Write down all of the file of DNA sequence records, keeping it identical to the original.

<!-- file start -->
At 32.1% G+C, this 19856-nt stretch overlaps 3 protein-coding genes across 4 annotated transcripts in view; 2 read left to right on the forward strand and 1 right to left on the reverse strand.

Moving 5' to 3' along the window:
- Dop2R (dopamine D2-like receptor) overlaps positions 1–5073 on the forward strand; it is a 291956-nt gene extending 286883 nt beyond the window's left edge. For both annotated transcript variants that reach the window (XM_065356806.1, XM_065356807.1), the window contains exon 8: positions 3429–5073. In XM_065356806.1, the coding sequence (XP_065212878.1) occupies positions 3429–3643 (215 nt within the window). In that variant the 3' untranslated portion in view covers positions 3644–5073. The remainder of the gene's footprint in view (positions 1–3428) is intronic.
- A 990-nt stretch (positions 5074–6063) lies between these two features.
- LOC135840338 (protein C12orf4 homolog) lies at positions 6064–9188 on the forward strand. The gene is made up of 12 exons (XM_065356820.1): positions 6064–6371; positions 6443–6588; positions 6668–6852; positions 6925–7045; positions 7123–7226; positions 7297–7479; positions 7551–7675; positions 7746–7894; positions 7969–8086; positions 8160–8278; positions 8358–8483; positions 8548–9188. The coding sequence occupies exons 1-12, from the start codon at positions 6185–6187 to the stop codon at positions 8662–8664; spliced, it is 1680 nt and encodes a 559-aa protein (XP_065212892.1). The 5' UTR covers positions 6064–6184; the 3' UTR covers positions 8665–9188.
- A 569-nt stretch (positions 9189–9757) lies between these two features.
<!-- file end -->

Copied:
At 32.1% G+C, this 19856-nt stretch overlaps 3 protein-coding genes across 4 annotated transcripts in view; 2 read left to right on the forward strand and 1 right to left on the reverse strand.

Moving 5' to 3' along the window:
- Dop2R (dopamine D2-like receptor) overlaps positions 1–5073 on the forward strand; it is a 291956-nt gene extending 286883 nt beyond the window's left edge. For both annotated transcript variants that reach the window (XM_065356806.1, XM_065356807.1), the window contains exon 8: positions 3429–5073. In XM_065356806.1, the coding sequence (XP_065212878.1) occupies positions 3429–3643 (215 nt within the window). In that variant the 3' untranslated portion in view covers positions 3644–5073. The remainder of the gene's footprint in view (positions 1–3428) is intronic.
- A 990-nt stretch (positions 5074–6063) lies between these two features.
- LOC135840338 (protein C12orf4 homolog) lies at positions 6064–9188 on the forward strand. The gene is made up of 12 exons (XM_065356820.1): positions 6064–6371; positions 6443–6588; positions 6668–6852; positions 6925–7045; positions 7123–7226; positions 7297–7479; positions 7551–7675; positions 7746–7894; positions 7969–8086; positions 8160–8278; positions 8358–8483; positions 8548–9188. The coding sequence occupies exons 1-12, from the start codon at positions 6185–6187 to the stop codon at positions 8662–8664; spliced, it is 1680 nt and encodes a 559-aa protein (XP_065212892.1). The 5' UTR covers positions 6064–6184; the 3' UTR covers positions 8665–9188.
- A 569-nt stretch (positions 9189–9757) lies between these two features.